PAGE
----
Dana Jennings’ new book, Sing Me Back Home is trying to do a number of things at once. It is a personal history of Jennings’ childhood in New Hampshire. It’s a love letter to country music. It’s an attempt to change the myth of regionalism that surrounds country music, to take it out of the South and claim it as part of not a region but a nation. It’s an ambitious list of goals for such a slim volume. But, for the most part, Jennings is successful in chasing these ideas down.
As a personal history, it is often striking. To hear Jennings talk of working at Kingston Steel Drum, surrounded by men pock-marked with burns and sooty with metal dust, it seems almost impossible that he got out of Kingston, New Hampshire, that he went to college and wrote novels and works now at The New York Times. He captures the trap of the town, the miasmic poverty and endless work days, by relating their everyday routine straight-up. They work hard, scrub their hands with stinging chemicals to get them clean, then drink cheap beer and cheaper liquor hard in the twilight.
And all the men from Jennings’ past, his dad and uncle and granddad and neighbors and other workers, all sound like they walked right out of country songs. So when Jennings starts to make the connections—between Johnny Cash and those workers, between Carl Perkins and his dad, between Hank Williams’ “I’m so Lonesome I Could Cry” and his mother’s struggle with depression—they may be obvious, but they are too tied to earnest heartache to ignore.
Throughout the book, Jennings veers away from his own story to talk about classic country hits. He smartly avoids obscure songs, using the most famous country tunes to show how popular music reflects cultural values. When he talks about, for example, Jeannie C. Riley’s “Harper Valley PTA”, he gives us all the basic info—its peak on the country and pop charts, who wrote it (Tom T. Hall), where and when it was recorded and released—and then he dives into a short explication of the song. His summaries are simple, and again obvious, but his better trick comes in how he ties them to a shifting society. The fiery woman in Riley’s song, who outs the sexual exploits of some big to-do men in Harper Valley, is the kind of hard lady country music, and the rise of feminism, was championing.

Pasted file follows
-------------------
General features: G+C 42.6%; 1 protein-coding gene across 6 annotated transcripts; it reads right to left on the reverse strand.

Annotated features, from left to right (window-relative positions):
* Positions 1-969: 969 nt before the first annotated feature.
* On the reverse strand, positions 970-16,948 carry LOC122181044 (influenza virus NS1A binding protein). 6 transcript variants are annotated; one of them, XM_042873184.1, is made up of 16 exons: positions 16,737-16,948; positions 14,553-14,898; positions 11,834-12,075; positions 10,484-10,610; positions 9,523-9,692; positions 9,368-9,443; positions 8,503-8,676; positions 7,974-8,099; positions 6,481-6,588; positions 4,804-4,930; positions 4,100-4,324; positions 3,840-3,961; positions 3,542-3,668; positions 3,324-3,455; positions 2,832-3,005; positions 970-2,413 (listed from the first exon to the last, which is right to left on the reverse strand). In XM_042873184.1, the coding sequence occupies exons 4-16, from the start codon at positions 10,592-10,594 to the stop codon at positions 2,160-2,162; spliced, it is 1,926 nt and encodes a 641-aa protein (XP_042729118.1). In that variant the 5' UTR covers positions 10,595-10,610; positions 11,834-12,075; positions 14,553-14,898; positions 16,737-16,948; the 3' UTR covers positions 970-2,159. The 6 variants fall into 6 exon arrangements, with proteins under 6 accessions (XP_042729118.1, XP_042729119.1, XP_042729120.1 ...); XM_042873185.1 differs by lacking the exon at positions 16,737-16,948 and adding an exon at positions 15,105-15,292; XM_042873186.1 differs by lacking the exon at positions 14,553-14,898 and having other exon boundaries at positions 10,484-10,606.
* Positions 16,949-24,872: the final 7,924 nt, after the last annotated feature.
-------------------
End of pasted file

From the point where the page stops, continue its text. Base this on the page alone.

Later, we see Jennings connect Roy Orbison’s “Crying” to the inherit masculine stubbornness behind the Bay of Pigs. He paints Johnny Horton’s “Honky Tonk Man” as a scathing response to the myth of universal prosperity in the Eisenhower days. “Blue Suede Shoes” is, in Jennings’ mind, not a party song, but a tune full of the frustration and hurt pride of the terribly poor.
He makes these connections throughout the book, weaving them through his own story—his family has enough lying, cheating, drinking, and crying in its past to fill a few country discographies. And behind it all is Jennings’ irrepressible love for country music. You can feel him get giddy with joy over Hank Williams or Merle Haggard. You believe him when he tells you Iris DeMent’s “Mama’s Opry” makes him cry every time. He loves it so much that he wants to claim it, and does. He takes it out of the South, and gives it to all of America. But he also recognizes that there is a class of people that country music is made by and for—the poor and ignored.
The argument behind all parts of the book is that we tend to paint country as Southern—and, to take it a step further, we treat the South as uneducated, slow, stubborn, racist—because we are not willing to face the problems it brings to light. To embrace country music as a part of New England, the way Jennings does, is to admit that abject poverty, with all its horrible, violent baggage, is going on in our backyard. The implicit hope in Jennings book is that we will all embrace country music not only because it is great—and his overstuffed descriptions of the songs are infectious enough to convert anyone—but because by embracing this music, we embrace national troubles that we can then begin to tackle.
He hurts his cause a little by falling into a false hardscrabble slang in his writing from time to time. He drops the ‘g’ on his gerunds and fires “ain’t” around, and rambles a little. His natural way of writing is clear and affecting, and by slipping into a strange version of country talk he saps his voice of some of its honesty. It’s a playful move, meant to tie him to his past, but it’s also unnecessary. His encyclopedic knowledge of country music, his ability to tell heartbreaking tales of his past, his adroit comparisons between songs and culture—these are what make his book work as well as it does. He doesn’t need to overplay his country hand to get his point across, because his point is clear without it: We are all a part of country music, and country music is a part of all of us.